Eating Stuff in South Asia. And West Africa.

Unlike my illustrious colleague Sarah Berry, I don’t have a series of blogs that I follow daily, but there is one that I regularly check – my sister’s. Ever since graduating college in 2008 with a degree in political science, my sister Katie has spent her time interning in Washington D.C., working at farmers’ markets in Seattle, learning about organic farming and yoga in India, and monitoring elections in Sri Lanka.

Last farm lunch. Typical farm lunch.

This is her typical lunch at the farm in India.

Have you been to summer camp before? Cool, then you already know exactly what an ashram is like. There is the same waking up early to a bell and singing songs together and then eating group meals in a rackety dining hall and doing some physical activity during which someone inevitably cries and then using your one free hour a day to run around your communal living area like a complete maniac and scream and yell and get up to crazy hijinks and all with no alcohol. Some of specifics are different. Instead of singing fight songs about wagon riding you are chanting Hindu stuff in Sanskrit while a bunch of hippies around you get extremely emotionally absorbed in drum beating and head nodding. (Tamara: Do you ever have moments here where you feel like you’re in a cult? Jo: You mean like last night when I looked down at my hands and saw I was banging a tambourine to Jaya Ganesha?) The food is less grilled cheese and bug juice and more Keralan classics reinterpreted to be “purely vegetarian” which means garlic/onion/spice-less to avoid any heating of the blood that could lead to impure behavior. And I don’t even know what people were crying about during yoga class although I’m pretty sure it wasn’t because they were afraid of being eaten by an orca whale (true story from my camp counselor days). But, the crazy time—that is pretty much the same as summer camp. Our last night there was a talent show (seriously) so we spent our free hour prepping our skit that was one you have definitely seen before and might have felt a little bit stale back in the States, but we totally killed it because that is a easy thing to do when your competition is Indian teenagers singing devotional songs. The winning was only in our impure hearts though, because I’m pretty sure Swami Sivanada doesn’t believe in that kind of competition. (That’s my bunk in that picture up there.)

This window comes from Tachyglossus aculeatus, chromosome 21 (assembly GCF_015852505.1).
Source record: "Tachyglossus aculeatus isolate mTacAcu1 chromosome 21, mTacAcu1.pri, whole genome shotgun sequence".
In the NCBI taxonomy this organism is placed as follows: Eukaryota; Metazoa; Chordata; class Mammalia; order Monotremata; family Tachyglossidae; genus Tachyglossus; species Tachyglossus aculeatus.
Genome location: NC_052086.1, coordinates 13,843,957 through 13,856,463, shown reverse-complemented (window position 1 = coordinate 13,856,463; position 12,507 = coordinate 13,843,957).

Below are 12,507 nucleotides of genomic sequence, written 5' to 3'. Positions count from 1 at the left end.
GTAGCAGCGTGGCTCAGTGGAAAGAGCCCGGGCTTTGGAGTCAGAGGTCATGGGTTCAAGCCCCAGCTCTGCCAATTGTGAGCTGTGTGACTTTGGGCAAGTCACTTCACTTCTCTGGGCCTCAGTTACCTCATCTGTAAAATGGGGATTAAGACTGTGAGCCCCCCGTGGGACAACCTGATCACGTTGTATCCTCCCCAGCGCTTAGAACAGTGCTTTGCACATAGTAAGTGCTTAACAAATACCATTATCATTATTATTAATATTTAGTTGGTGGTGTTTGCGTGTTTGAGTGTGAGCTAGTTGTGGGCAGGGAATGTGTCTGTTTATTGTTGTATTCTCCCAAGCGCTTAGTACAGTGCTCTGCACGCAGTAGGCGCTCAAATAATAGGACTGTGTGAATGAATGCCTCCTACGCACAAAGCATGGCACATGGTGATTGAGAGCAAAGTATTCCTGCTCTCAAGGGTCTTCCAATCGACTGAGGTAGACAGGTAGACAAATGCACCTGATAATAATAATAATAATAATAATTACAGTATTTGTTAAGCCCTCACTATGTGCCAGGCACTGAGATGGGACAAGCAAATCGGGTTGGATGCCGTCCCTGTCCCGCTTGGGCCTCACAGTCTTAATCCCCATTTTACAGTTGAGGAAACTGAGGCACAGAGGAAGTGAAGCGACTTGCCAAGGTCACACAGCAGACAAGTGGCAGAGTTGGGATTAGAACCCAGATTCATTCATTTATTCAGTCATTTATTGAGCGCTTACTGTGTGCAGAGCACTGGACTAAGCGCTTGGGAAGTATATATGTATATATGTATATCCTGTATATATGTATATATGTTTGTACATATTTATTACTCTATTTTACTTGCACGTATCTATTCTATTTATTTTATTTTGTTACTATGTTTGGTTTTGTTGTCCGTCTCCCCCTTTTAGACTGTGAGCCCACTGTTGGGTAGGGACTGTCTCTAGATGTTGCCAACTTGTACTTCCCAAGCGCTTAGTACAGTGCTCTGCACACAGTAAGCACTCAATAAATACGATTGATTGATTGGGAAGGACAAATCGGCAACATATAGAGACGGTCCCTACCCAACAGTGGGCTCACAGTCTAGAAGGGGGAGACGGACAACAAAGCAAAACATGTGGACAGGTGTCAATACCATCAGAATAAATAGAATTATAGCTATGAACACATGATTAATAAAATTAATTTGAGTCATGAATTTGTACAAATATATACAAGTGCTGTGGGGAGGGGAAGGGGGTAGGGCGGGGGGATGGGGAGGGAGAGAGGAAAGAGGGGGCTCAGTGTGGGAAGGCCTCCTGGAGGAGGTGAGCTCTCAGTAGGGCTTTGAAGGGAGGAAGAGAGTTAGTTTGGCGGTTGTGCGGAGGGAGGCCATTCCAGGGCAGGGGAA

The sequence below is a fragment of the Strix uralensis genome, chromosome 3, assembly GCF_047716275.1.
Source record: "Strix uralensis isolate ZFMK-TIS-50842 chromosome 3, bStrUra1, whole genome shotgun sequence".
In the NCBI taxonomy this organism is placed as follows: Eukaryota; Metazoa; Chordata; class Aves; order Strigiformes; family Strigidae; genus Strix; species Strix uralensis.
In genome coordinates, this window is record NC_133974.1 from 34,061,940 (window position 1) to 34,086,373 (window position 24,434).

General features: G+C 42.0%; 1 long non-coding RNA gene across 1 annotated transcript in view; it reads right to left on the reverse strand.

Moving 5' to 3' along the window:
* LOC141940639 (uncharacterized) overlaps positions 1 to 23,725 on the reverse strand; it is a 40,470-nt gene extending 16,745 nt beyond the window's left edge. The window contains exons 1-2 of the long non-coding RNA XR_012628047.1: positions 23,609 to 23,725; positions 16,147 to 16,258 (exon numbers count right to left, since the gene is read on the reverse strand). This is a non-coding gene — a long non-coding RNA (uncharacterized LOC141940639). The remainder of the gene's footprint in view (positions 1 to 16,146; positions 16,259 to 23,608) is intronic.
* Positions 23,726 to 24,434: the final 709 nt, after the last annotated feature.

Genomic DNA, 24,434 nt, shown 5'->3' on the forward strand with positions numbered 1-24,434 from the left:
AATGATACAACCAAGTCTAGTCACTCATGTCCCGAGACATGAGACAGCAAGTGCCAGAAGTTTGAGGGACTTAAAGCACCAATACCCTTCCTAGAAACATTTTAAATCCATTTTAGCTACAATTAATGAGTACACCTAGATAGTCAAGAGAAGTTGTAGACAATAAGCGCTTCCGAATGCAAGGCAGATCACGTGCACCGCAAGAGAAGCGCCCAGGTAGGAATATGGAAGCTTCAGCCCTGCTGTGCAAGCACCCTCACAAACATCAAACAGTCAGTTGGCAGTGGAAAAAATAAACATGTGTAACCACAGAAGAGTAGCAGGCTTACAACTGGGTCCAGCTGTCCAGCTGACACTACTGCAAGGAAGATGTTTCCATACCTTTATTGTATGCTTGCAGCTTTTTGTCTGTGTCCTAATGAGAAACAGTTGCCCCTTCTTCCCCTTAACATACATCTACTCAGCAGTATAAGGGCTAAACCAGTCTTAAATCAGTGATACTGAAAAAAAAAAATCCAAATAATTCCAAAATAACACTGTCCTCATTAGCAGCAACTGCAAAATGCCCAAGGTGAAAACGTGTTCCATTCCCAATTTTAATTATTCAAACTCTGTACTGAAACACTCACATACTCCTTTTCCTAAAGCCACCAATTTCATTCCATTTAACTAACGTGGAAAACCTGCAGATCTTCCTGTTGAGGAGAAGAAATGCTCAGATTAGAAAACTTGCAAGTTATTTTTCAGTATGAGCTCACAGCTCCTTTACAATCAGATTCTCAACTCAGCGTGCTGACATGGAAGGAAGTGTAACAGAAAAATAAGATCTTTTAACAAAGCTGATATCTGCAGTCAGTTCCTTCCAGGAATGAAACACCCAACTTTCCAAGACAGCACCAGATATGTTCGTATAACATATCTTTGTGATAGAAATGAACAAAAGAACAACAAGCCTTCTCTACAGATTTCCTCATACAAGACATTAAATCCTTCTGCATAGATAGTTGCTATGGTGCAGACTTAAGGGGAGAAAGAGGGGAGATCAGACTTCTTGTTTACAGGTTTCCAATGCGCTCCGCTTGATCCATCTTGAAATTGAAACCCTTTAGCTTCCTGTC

Here is her bed at the ashram, where she did yoga.

I decided just to leave that “spiritual name” portion blank.

This is some paperwork she had to fill out at the ashram – it asks for her spiritual name, which she decided to leave blank. Our parents didn’t provide either of us with spiritual names.

Anyway, if this doesn’t sound eclectic enough, Katie is now traveling through Senegal and is about to start working for Tostan, an NGO in the Gambia. Tostan’s mission is “to empower African communities to bring about sustainable development and positive social transformation based on respect for human rights.” She will be there for the next six months.

While this outfit may not be the most flattering, it was NO ACCIDENT that I wore sailor pants and nautical stripes the same day I took a ferry. Themed dressing—get with it, guys. Île de Gorée, Senegal

This is her in Senegal.

Since Katie is usually at least 2,000 miles away from where I am, her blog is essentially the only way for me to know what she’s doing. It’s called “Eating Stuff in South Asia. And West Africa.,” with its name arising from a somewhat humerous conversation that her first blog details: 

One time I was at a party with old people and one of them decided to corner me and ask me about my Plans For My Future (as old people love to do) which of course led us to me going abroad and then to how when he’s abroad he really likes bird watching. Just is super into it—lots of books, binoculars, the whole deal. Cool. That’s great for him. We should all be so lucky as to have something we’re that passionate about. But then the conversation took an awkward turn.

“And what kind of activities do you like doing when overseas?”

“Uhhh mostly just wander around and eat things.”

That being said, the blog documents her time in India, Sri Lanka, and now Africa. It’s mainly comprised of photos and short tidbits about what she’s up to – often with a focus on food, obviously.

I may have to write a Venture Grant to go visit her during winter break…